WOODEN WAND opening for JOHN VANDERSLICE with the KNIFINGS at the El Mocambo (464 Spadina), Friday (April 21), 9 pm. $9. 416-777-1777. Rating: NNNNN
There exists a well-cultivated mystique surrounding the delightfully demented psych recordings of Wooden Wand and the Vanishing Voice, thanks to members who record and perform under various aliases, preferring to keep what they do shrouded in secrecy.
But even by their own myth-making standards, the new Wooden Wand solo recording, Harem Of The Sundrum & The Witness Figg (5rc) is an enigmatic marvel designed to look and sound like a limited-run freakfolk artifact recorded by some stoner loner in a wooded hideaway.
Apparently, that's not too far off the mark.
"When I first moved from New York City to Tennessee a while ago," recalls the man who prefers to be called Wooden Wand although the local Knoxville authorities know him as James Toth, "one of the first things I did was to get some things onto tape. That relatively tranquil environment definitely had something to do with the sound of the recordings that wound up on Harem Of The Sundrum & The Witness Figg.
"I've listened to a lot of private-press folk and psych albums and a lot of old blues recordings, so the idea was to get back to that style of rudimentary documentation where you get down the essence of the song without fussing about overdubs and getting every little bit exactly right."
Whatever he did, it worked. The vaguely Biblical allegories whispered by Wooden Wand over a prison-cell strum that make up the Harem disc definitely have that unsettling air of quiet desperation typical of the genre's classics. A couple of Wooden Wand's tunes, specifically Spiritual Inmate and Babylon The Great, Pt. 3, wouldn't sound out of place on Gary Higgins's cult fave Red Hash, recently reissued by Drag City.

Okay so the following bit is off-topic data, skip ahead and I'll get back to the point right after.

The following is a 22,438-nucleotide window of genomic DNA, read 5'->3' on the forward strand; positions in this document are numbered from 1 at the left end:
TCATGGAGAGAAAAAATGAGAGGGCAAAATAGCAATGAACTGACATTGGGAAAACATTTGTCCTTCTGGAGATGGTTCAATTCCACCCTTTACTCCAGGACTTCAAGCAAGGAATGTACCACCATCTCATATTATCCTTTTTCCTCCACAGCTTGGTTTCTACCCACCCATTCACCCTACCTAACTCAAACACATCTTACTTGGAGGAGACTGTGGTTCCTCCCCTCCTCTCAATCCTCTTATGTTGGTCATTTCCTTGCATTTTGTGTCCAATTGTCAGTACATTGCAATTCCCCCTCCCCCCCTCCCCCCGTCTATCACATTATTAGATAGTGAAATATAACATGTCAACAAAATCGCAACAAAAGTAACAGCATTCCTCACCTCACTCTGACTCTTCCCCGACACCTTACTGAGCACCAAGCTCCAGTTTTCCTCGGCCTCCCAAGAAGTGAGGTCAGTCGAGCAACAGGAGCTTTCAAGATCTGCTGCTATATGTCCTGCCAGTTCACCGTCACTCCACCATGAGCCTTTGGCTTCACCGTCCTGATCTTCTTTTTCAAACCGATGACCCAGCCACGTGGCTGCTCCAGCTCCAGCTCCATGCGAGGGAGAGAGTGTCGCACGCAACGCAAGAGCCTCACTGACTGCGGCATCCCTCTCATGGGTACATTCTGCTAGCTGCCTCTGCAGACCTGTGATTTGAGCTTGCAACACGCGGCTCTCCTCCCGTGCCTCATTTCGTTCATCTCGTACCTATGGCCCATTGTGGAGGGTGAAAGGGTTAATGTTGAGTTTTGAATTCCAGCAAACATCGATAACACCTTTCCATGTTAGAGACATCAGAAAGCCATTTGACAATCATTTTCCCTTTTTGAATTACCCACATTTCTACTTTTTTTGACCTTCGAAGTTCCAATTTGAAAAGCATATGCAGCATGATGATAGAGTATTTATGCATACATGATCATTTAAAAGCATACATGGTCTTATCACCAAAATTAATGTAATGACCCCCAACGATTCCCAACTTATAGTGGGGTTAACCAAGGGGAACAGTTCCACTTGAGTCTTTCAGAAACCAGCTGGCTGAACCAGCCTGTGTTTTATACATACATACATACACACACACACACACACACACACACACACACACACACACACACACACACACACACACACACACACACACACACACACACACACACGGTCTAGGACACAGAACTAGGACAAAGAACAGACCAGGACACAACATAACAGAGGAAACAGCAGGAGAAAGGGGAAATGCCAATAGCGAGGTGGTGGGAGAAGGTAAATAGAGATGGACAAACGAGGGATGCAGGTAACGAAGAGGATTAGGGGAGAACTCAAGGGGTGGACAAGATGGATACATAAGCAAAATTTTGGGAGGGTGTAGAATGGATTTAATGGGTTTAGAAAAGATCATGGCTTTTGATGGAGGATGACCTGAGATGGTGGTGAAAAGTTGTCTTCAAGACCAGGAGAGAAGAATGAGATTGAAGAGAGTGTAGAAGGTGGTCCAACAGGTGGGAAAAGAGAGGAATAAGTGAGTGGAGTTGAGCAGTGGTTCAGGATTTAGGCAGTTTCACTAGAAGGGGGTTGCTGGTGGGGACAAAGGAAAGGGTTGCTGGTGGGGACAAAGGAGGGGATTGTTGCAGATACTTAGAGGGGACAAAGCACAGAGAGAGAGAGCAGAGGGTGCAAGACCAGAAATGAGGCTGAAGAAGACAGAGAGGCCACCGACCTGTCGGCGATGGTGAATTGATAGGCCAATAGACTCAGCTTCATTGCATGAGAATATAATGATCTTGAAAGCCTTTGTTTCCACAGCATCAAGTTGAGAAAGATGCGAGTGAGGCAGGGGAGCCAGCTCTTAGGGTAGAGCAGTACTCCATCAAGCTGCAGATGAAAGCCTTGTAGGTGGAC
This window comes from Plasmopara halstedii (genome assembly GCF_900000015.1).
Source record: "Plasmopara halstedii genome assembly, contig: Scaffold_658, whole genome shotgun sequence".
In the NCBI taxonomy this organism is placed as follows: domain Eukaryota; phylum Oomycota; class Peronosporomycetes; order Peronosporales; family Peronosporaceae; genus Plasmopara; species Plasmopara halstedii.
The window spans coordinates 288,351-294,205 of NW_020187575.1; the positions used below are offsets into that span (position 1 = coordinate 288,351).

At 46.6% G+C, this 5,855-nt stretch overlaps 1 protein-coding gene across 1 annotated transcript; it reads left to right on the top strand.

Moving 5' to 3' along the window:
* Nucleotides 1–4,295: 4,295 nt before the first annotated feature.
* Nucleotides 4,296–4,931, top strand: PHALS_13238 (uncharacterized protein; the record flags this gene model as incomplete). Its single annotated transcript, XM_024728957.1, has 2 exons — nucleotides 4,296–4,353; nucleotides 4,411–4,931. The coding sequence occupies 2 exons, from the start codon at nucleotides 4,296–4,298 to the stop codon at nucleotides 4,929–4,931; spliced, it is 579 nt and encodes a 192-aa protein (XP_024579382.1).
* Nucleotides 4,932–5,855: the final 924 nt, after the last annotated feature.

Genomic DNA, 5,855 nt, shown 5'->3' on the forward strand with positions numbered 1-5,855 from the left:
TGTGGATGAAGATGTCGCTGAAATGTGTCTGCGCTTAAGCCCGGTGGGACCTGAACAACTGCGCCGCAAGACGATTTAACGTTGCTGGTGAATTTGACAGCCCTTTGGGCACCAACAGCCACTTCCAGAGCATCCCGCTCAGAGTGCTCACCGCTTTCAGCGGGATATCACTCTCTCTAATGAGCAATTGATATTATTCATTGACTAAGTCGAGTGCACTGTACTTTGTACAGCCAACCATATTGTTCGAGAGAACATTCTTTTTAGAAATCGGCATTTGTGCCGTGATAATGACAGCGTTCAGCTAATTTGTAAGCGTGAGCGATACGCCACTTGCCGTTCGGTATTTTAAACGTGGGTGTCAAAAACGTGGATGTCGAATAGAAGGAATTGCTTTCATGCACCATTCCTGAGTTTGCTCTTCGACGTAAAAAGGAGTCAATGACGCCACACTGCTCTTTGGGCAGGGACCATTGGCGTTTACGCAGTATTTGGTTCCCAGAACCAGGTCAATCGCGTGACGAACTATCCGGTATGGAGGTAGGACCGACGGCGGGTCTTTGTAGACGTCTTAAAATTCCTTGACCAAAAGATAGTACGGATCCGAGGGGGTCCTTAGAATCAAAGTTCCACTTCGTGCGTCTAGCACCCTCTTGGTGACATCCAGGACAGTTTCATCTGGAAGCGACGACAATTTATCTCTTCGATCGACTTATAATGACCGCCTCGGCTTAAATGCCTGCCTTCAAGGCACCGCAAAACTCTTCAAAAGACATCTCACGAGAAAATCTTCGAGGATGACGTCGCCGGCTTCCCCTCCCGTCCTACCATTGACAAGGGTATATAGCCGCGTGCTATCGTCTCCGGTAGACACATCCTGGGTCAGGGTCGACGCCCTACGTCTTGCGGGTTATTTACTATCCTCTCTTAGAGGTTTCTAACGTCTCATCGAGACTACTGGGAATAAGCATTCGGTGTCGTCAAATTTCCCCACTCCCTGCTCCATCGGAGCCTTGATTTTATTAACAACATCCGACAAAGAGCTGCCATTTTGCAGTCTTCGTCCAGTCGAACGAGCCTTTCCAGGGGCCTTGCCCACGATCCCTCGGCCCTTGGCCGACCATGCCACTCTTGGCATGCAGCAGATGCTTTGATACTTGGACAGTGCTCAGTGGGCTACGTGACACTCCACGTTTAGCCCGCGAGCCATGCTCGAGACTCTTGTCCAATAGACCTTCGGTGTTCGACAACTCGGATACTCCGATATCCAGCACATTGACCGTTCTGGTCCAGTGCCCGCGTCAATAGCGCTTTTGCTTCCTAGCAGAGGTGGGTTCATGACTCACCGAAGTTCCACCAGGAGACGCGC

"Oh yeah, I love that Red Hash album! That's definitely a cool record. I know what you mean about the whole outsider vibe of those records. They sound like they're made by guys who spend a lot of time walking the halls and making plans, big plans."
Perhaps the only difference between Harem Of The Sundrum & The Witness Figg and the privately pressed LPs from the early 70s like Higgins's Red Hash and other similarly bent offerings I've picked up over the years is that the genuine articles usually come with more information on the sleeve about the artist, participating musicians and the compositions than Wooden Wand provides.
With Harem, all you get with the distraught-looking portrait of someone who could be Wooden Wand are some suitably oblique song titles like (Ask A) Sufist Chef and Eagle Claw, a brief dedication, layout credit and the label's post office box address.
"That was done intentionally. I felt the less information given, the better. That way, the listener would have to focus more on the music. Unfortunately, with the Internet anyone can Google an artist now and find out everything they ever wanted to know about them. All the mystery is gone. When you're left to draw your own conclusions about a song and the person who wrote it, you always come up with something weirder and cooler than the real story.
"I still can't think of Neil Young as a person who eats food or of Bob Dylan as someone who goes to the bathroom nor do I want to. In the same way, I hope people will look at the sleeve of my new disc and just assume everything was done by Wooden Wand."
While everyone else may be all about keeping it real, Wooden Wand understands the importance of maintaining the mythical.
"I guess I'm just one of those people who really appreciates anyone who goes the distance to try and create a persona and a whole mythology that goes along with it. I think rock music at its best is open to interpretation, where no view is right or wrong. The more information you know about the artist just takes away from that experience."